Question: Are there any real health benefits to it?
Answer: It’s hard for us to believe, but we hear this question often, so it must be true that many people don’t know about this. The simple answer is: There are COUNTLESS real health benefits for regular exercise, particularly after age 50 or so. Here are just a few.
- It lowers your risk of falling
- It helps prevent various types of cancer
- It reduces the risk of dementia, including Alzheimer’s disease
- It lowers your risk of heart disease, stroke, high blood pressure, type 2 Diabetes and depression
- It improves sleep, function, quality of life
Question: I keep hearing about ‘cardio.’ What is that?
Answer: Cardiovascular conditioning or aerobic exercise — like running and cycling — benefits your heart and vascular system. It’s a great way to burn calories and provides physical, psychological and cognitive benefits.
Question: So that’s all I need to to?
Answer: Nope. You need four types of exercise: endurance, strength, balance and flexibility. It’d be nice to say that all you need is a few walks around the block once a week. Nice – but a fantasy.
Question: Should I focus just on losing weight?
Answer: No way! Losing weight is a common goal for people who want to get or stay fit. But you shouldn’t get too hung up on that number of the scale. There are so many more benefits. You’ll feel better, move better, and look better. If you also lose weight, that’s good, too.
Question: Can I work out even though I have arthritis?
Answer: Yes, you can – and should. It might seem counterintuitive but think about exercise as providing lubrication for your body. It lessens pain and stiffness by taking pressure off aching joints, and it can ease joint inflammation and stiffness.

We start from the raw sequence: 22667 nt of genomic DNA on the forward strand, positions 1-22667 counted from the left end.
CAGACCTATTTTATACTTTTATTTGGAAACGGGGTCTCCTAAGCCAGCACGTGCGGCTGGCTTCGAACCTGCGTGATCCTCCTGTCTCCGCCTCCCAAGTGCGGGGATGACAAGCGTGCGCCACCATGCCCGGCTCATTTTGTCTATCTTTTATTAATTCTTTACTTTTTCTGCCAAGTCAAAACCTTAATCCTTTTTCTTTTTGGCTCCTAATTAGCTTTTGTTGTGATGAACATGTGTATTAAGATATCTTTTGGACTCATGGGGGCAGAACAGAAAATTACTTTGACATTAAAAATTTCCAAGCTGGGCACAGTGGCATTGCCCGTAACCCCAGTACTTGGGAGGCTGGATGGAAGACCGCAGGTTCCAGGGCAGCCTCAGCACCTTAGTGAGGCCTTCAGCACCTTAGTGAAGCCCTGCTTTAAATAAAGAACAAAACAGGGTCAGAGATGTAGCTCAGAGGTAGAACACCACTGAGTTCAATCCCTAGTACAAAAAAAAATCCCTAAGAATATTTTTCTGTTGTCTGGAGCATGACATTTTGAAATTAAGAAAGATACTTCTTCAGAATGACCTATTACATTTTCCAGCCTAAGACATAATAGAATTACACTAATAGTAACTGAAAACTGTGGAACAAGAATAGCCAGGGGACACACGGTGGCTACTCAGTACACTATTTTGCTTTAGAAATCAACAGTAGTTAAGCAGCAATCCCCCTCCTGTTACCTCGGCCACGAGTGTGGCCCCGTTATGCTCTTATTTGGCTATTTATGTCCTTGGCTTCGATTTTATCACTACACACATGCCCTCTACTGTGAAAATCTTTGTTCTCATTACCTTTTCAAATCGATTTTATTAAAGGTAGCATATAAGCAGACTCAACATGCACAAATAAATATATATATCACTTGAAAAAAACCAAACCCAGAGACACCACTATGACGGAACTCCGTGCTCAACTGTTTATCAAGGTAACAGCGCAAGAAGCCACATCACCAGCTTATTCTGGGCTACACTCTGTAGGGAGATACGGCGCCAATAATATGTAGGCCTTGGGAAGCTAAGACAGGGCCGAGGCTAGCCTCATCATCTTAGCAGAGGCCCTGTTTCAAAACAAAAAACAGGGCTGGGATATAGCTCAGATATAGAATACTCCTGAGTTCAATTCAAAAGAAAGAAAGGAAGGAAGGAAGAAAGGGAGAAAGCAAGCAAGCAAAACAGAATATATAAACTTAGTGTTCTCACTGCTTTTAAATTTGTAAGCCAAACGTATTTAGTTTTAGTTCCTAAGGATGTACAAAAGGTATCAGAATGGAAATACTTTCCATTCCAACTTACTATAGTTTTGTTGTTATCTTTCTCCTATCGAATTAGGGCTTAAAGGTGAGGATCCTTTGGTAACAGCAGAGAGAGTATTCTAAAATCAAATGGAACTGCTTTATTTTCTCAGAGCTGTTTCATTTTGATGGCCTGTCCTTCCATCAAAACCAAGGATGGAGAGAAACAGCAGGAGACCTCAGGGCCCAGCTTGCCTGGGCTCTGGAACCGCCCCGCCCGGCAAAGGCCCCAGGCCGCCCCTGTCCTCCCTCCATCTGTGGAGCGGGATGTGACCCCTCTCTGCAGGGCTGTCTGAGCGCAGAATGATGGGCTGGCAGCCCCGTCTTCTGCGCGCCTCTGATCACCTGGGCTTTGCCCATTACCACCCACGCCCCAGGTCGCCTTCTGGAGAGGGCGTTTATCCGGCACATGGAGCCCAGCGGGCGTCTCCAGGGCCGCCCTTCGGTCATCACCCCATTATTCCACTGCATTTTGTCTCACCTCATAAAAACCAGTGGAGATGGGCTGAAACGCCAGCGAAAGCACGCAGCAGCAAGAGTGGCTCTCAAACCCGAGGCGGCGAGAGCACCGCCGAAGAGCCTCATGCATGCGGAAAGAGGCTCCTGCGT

Question: If exercising for older people is so great, how come my parents and grandparents didn’t do it?
Answer: Well, times have changed. Fitness was not generally a part of the culture until the late 1970s, early 1980s. Science has improved, along with our understanding of the health benefits of movement. We’re living longer, and you want to make the most of your time by living the life you want for as long as possible.
Question: Will I hurt myself?
Answer: You are more likely to hurt yourself if you are inactive. Fitness prevents injuries and chronic conditions; improves balance, bone density, and mental alertness; and helps us manage weight, blood pressure, and stress. The couch is far more dangerous than the gym!
Question: How much time does it take?
Answer: We all need at least 150 minutes a week of moderate cardio activity, plus at least two sessions of resistance training.
What questions do you have? We’re here with answers!
Sources: Health and Human Services, University of Nebraska, WebMD, National Council on Aging
Holly Kouvo is a personal trainer, functional aging specialist, senior fitness specialist, brain health trainer, writer, and speaker.